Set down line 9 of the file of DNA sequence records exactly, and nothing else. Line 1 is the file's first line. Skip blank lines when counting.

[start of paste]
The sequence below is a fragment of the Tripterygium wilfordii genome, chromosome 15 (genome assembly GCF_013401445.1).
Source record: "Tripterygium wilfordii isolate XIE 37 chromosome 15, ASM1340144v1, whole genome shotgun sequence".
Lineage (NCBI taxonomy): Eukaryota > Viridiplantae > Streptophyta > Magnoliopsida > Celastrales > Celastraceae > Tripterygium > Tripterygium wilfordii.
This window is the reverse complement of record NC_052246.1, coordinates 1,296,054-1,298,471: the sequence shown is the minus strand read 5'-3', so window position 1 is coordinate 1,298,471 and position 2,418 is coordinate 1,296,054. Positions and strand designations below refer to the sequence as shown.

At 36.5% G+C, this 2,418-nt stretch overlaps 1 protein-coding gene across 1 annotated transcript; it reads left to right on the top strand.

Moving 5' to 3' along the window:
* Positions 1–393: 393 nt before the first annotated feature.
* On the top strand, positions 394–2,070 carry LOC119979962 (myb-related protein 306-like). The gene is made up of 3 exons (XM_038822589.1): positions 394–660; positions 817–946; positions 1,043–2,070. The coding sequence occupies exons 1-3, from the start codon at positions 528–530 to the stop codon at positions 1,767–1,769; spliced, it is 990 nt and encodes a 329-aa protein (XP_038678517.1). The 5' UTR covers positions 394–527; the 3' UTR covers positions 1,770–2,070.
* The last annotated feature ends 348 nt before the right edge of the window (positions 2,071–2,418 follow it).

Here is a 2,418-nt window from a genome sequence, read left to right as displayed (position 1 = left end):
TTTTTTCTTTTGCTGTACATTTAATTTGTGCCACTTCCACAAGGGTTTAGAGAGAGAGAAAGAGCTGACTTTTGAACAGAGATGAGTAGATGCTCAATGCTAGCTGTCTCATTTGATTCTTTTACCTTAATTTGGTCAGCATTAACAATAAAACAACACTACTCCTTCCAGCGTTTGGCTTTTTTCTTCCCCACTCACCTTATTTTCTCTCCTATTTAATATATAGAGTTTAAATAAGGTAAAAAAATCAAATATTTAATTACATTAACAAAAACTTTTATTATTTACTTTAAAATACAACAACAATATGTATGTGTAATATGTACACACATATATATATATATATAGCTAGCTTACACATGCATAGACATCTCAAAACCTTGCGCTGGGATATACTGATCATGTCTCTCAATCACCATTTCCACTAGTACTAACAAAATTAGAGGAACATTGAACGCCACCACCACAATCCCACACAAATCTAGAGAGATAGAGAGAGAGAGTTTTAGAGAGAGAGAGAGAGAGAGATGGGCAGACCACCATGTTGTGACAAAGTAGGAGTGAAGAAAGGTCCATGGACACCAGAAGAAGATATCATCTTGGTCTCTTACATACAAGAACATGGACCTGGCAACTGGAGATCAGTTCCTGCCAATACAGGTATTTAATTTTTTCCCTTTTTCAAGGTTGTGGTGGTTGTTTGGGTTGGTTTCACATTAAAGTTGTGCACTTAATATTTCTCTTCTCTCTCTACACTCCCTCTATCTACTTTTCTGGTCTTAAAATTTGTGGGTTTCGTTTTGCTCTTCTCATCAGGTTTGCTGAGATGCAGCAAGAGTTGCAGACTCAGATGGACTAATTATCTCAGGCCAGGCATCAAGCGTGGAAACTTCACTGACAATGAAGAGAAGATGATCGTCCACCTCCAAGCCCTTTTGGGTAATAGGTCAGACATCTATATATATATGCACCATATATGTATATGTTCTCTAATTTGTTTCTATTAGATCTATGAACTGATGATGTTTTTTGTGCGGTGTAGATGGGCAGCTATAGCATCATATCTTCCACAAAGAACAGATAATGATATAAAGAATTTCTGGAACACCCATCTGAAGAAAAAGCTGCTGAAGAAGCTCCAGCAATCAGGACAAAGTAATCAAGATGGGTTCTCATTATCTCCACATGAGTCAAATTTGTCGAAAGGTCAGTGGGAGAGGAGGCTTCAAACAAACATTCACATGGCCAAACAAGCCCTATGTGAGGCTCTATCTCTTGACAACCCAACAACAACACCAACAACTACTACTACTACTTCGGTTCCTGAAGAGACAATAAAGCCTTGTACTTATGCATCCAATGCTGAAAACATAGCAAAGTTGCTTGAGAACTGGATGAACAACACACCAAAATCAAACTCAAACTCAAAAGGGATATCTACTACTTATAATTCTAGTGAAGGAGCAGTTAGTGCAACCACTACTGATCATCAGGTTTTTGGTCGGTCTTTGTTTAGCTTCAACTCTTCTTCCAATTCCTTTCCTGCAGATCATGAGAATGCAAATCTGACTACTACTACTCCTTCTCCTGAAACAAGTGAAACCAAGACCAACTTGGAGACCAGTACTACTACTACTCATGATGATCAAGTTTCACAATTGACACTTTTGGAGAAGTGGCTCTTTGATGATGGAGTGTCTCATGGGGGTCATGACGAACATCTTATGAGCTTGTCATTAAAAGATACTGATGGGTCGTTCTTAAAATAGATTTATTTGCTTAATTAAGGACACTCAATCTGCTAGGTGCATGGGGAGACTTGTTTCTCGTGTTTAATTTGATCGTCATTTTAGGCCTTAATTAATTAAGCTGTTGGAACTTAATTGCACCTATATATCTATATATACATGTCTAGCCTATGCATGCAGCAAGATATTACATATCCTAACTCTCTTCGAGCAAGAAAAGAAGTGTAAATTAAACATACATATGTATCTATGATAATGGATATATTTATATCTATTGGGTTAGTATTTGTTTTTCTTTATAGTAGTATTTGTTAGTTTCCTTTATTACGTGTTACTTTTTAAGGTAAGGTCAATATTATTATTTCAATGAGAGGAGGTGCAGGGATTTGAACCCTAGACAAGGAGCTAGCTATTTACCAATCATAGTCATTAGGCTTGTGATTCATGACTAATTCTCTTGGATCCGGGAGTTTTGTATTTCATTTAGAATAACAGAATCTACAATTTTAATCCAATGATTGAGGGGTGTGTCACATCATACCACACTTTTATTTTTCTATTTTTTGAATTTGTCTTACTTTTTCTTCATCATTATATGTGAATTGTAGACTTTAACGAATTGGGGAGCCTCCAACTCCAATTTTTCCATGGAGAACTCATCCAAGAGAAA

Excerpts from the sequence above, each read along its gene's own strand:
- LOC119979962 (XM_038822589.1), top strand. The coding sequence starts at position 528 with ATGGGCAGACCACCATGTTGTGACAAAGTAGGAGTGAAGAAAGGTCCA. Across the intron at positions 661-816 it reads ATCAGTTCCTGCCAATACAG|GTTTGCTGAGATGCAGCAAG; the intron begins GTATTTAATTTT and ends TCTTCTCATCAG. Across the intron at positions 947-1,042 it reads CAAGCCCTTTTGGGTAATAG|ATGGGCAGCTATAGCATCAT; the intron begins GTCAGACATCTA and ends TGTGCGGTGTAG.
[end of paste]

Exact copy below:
* The last annotated feature ends 348 nt before the right edge of the window (positions 2,071–2,418 follow it).